Turkey says Twitter ban is to prevent 'character assassination'

Mar 23, 2014 by Fulya Ozerkan
People hold placards as they protest against Turkey's Prime Minister Tayyip Erdogan after the government blocked access to Twitter in Ankara, on March 21, 2014

Turkey's government on Saturday defended its internationally condemned ban on Twitter as a "preventive measure" to stop "character assassinations" following a wave of corruption investigation leaks.

"Twitter has been used as a means to carry out systematic character assassinations by circulating illegally acquired recordings, fake and fabricated records of wiretapping," the office of Prime Minister Recep Tayyip Erdogan said in a statement sent to AFP in English.

The statement added that the government has "always valued the Internet and its accompanying opportunities" but drew the line at "the free circulation of the illegally acquired recordings... which aim at hampering national security."

It also claimed international precedents, including Germany's decision to ban a neo-Nazi Twitter account in October.

Turkey blocked access to Twitter on Thursday after Erdogan, whose government is engulfed in a vast corruption scandal, defiantly vowed to "wipe out" the messaging service.

Erdogan has refrained from making a direct reference to the ban since Twitter went dark.

"It is our duty to take necessary measures against elements that threaten our ," he told a boisterous crowd of his party supporters Saturday in an election rally in the capital Ankara.

The , who has been in power since 2003, has also threatened to ban YouTube and Facebook after crucial local elections on March 30, seen as a crucial gauge of how much damage his government has suffered from the corruption leaks and anti-government protests.

The government said the ban was put in place only after Twitter refused to abide by "hundreds of court rulings" since January ordering the removal of content deemed illegal.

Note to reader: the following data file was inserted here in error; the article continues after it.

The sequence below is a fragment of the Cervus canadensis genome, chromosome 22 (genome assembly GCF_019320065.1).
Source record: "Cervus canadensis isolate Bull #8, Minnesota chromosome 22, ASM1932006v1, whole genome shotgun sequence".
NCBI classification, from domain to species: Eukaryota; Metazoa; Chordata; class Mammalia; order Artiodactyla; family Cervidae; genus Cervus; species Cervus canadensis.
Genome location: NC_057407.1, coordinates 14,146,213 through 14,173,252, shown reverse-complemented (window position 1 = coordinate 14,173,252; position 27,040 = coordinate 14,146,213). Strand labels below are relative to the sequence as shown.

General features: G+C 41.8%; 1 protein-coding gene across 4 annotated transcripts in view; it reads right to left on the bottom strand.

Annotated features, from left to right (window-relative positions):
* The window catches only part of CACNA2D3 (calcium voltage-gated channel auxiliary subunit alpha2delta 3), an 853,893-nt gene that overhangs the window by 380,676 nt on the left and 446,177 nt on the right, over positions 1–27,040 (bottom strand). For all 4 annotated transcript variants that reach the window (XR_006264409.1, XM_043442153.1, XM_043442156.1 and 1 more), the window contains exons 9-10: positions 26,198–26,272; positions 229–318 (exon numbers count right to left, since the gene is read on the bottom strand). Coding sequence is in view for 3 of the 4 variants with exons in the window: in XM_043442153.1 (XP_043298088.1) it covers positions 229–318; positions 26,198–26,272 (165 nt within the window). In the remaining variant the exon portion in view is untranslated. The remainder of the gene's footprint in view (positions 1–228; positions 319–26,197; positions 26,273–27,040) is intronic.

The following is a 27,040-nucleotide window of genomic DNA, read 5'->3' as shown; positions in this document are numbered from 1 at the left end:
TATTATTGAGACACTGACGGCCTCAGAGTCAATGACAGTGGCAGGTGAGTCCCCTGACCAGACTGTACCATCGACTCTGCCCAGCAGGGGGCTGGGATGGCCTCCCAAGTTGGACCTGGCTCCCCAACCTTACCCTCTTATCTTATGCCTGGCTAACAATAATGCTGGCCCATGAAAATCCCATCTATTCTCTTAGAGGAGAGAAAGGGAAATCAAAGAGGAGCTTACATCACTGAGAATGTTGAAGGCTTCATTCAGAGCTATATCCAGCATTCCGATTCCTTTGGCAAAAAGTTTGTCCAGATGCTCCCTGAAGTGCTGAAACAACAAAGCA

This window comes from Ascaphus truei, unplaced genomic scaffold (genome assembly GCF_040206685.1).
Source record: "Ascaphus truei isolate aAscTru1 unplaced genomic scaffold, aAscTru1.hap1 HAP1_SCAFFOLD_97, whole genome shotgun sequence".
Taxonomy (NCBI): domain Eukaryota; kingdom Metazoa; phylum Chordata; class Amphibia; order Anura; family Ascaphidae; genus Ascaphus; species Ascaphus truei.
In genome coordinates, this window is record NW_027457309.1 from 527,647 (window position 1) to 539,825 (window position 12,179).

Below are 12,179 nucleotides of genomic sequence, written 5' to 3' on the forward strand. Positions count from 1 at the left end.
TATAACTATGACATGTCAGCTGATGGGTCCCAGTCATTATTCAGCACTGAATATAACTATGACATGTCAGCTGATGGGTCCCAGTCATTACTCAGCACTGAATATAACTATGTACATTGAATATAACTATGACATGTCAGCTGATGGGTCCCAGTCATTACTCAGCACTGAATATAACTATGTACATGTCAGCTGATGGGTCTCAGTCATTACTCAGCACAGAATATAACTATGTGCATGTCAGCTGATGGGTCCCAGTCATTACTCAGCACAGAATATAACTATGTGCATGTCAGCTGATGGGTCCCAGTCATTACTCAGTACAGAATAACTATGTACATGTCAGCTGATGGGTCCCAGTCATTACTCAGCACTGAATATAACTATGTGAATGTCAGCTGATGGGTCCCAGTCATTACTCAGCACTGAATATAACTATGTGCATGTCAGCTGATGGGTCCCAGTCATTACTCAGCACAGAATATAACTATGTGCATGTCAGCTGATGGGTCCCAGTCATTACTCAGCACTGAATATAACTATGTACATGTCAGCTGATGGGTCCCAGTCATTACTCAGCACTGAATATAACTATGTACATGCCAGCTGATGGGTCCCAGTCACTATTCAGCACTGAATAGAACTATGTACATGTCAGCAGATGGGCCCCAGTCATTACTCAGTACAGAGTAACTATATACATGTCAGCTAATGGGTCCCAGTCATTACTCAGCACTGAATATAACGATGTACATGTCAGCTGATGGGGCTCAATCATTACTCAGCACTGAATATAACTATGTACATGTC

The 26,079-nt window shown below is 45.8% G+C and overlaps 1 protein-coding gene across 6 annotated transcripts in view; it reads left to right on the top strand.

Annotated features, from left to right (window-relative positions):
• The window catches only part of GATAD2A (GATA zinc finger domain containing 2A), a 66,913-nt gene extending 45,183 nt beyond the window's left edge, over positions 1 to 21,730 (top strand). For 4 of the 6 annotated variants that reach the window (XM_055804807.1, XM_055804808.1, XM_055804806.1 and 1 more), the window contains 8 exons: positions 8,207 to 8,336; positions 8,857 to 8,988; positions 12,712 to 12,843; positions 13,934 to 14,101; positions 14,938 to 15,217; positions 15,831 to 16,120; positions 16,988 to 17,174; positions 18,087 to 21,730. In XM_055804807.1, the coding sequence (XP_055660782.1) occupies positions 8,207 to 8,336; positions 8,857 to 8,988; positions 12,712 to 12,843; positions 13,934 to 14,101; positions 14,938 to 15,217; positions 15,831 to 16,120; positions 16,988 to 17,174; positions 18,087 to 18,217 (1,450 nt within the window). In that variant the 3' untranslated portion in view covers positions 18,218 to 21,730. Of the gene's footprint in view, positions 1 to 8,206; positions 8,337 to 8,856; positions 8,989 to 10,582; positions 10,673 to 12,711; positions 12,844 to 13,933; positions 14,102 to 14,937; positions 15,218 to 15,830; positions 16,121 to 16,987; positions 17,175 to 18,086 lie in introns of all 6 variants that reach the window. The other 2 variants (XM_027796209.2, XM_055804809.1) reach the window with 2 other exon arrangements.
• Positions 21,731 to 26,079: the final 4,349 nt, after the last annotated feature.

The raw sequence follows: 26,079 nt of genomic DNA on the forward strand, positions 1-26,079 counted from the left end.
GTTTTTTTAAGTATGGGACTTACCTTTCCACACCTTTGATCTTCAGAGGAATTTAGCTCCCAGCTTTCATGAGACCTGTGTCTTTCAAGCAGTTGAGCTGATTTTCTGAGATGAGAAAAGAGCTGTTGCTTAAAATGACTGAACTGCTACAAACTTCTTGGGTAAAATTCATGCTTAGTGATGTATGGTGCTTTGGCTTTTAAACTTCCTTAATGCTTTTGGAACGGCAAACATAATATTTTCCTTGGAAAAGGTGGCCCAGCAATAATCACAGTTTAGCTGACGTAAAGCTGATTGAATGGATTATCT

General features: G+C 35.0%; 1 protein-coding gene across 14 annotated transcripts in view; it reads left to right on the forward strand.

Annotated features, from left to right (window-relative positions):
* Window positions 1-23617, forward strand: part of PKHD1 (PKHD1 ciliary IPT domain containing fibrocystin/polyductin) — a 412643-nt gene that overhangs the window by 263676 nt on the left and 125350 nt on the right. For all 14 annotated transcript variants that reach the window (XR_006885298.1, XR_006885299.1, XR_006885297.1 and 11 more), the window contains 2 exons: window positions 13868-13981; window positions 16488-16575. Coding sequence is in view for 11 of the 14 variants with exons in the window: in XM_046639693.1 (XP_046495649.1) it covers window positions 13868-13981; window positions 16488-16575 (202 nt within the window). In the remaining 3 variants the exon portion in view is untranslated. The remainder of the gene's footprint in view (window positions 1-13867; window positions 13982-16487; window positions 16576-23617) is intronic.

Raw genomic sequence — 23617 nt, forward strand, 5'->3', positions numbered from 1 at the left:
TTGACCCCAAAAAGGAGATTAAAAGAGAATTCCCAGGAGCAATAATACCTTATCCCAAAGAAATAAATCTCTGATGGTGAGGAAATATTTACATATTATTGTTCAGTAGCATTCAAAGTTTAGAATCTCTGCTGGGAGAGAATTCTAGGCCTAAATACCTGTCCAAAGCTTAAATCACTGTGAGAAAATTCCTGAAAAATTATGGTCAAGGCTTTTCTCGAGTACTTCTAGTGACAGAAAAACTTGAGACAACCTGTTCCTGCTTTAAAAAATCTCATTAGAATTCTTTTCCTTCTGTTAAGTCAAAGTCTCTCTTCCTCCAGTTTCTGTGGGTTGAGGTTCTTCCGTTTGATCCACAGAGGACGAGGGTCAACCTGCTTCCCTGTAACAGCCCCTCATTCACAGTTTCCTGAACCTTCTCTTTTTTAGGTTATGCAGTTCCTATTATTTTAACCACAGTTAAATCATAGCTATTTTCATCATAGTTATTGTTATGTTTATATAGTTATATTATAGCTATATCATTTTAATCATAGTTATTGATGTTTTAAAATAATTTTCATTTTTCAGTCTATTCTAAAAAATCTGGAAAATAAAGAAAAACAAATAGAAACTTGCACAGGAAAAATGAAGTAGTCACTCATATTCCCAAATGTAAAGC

Turkey's Prime Minister Recep Tayyip Erdogan addresses members of his ruling AK Party (AKP) during a session at the Turkish parliament in Ankara on February 25, 2014

"It is difficult to comprehend Twitter's indifference, and its biased and prejudiced stance; we believe that this attitude is damaging to (Twitter) and creates an unfair and inaccurate impression of our country," the statement read.

Ankara urged Twitter and other to respect the principle that "whatever is crime in real life is also a crime in cybernet".

New Twitter user, aged 83

Critics see the ban as a desperate attempt by Erdogan to stem the flow of damaging revelations that have engulfed his inner circle since the corruption investigation went public in December.

New leaks have surfaced almost daily. Some of the most damaging have come from two Twitter accounts under the names Haramzadeler ("Sons of Thieves") and Bascalan ("Prime Thief") that appear to have access to a huge trove of secret documents and police wiretaps linked to the probe.

Recordings have allegedly caught Erdogan talking with his son about disguising vast sums of money, as well as interfering in business deals, court cases, media coverage and the sale of prime property in Istanbul.

Erdogan has fiercely rejected the corruption allegations and dismissed most of the recordings as "vile" fakes concocted by political rivals.

Turkey's clampdown on Twitter sparked outrage and defiance worldwide, with the United States on Friday calling it "contrary to Turkey's own expressed desire to be a model of democracy".

A protestor looks at his cell phone screen in Istanbul on March 21, 2014

Kemal Kilicdaroglu, leader of Turkey's opposition Republican People's Party (CHP), told a crowd of supporters that Erdogan had "denigrated us before the world".

"While we are striving for democracy ... he is imposing bans," he said as the crowd chanted calls for the government to resign.

Far from curtailing the use of Twitter, the ban led to a huge surge in tweets, with angered Turks using virtual private networks (VPNs) and changing Domain Name Systems to get round the restrictions.

According to unconfirmed reports, however, the government is trying to block access to lists of alternative DNS numbers.

Twitter has also reminded users they can still get onto the platform through SMS text messaging.

Figures from Brandwatch, a social media monitoring agency, showed tweets in Turkey increased by 138 percent after the ban, compared with the day before.

One user tweeted under the @NejlaKoker handle, "I am happy to be on Twitter ... I've become a Twitter user at the age of 83 in order to penetrate bans".

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